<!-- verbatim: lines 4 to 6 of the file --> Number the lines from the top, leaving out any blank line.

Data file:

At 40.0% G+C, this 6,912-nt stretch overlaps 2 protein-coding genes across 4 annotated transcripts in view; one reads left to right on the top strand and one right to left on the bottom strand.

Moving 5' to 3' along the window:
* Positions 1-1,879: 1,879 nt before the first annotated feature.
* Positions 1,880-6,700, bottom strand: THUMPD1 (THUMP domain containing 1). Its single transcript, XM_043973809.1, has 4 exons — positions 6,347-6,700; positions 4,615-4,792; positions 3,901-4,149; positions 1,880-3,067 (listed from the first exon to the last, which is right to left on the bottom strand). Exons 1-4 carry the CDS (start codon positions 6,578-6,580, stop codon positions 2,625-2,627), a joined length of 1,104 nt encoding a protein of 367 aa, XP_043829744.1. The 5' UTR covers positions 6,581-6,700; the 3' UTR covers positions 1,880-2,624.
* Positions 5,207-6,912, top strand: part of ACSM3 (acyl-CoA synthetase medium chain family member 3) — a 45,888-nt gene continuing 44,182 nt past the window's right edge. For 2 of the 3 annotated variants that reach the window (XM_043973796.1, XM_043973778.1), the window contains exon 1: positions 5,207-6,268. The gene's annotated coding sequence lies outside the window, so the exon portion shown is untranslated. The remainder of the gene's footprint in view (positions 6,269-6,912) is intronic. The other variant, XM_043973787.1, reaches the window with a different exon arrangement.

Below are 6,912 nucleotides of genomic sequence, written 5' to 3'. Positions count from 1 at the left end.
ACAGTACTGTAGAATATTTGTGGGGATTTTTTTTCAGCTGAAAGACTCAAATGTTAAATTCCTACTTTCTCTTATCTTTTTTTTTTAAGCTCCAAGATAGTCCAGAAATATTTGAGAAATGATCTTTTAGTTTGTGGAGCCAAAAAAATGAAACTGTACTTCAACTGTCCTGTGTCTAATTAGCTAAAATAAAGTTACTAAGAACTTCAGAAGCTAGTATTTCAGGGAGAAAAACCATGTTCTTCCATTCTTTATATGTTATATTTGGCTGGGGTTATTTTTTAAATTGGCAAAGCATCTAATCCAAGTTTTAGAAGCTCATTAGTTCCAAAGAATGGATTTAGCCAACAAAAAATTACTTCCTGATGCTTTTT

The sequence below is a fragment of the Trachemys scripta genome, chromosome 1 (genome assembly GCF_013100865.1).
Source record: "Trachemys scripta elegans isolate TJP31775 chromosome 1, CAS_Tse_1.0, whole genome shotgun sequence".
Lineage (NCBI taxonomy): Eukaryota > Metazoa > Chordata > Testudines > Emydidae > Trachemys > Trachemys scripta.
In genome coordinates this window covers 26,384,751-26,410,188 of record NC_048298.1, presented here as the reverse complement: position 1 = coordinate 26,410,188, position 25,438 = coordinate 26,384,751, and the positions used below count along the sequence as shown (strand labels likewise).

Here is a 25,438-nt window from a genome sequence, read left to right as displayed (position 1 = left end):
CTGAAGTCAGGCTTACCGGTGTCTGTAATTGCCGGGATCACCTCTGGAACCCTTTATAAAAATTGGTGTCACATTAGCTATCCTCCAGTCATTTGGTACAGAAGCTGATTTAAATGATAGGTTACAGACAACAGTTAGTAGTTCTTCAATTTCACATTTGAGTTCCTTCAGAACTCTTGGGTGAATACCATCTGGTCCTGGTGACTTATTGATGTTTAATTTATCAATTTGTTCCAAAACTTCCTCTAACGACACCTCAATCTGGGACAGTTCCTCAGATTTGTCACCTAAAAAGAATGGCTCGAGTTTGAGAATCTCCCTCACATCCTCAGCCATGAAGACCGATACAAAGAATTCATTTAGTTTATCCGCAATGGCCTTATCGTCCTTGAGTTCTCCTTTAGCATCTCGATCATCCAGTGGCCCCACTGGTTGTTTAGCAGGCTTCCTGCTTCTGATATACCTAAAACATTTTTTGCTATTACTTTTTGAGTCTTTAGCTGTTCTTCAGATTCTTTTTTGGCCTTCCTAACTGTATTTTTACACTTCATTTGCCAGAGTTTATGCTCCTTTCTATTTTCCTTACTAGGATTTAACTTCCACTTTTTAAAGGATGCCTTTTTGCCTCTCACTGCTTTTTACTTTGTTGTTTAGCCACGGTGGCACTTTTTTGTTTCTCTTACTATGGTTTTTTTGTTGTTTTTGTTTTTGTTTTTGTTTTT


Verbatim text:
* Positions 1,880-6,700, bottom strand: THUMPD1 (THUMP domain containing 1). Its single transcript, XM_043973809.1, has 4 exons — positions 6,347-6,700; positions 4,615-4,792; positions 3,901-4,149; positions 1,880-3,067 (listed from the first exon to the last, which is right to left on the bottom strand). Exons 1-4 carry the CDS (start codon positions 6,578-6,580, stop codon positions 2,625-2,627), a joined length of 1,104 nt encoding a protein of 367 aa, XP_043829744.1. The 5' UTR covers positions 6,581-6,700; the 3' UTR covers positions 1,880-2,624.
* Positions 5,207-6,912, top strand: part of ACSM3 (acyl-CoA synthetase medium chain family member 3) — a 45,888-nt gene continuing 44,182 nt past the window's right edge. For 2 of the 3 annotated variants that reach the window (XM_043973796.1, XM_043973778.1), the window contains exon 1: positions 5,207-6,268. The gene's annotated coding sequence lies outside the window, so the exon portion shown is untranslated. The remainder of the gene's footprint in view (positions 6,269-6,912) is intronic. The other variant, XM_043973787.1, reaches the window with a different exon arrangement.

Below are 6,912 nucleotides of genomic sequence, written 5' to 3'. Positions count from 1 at the left end.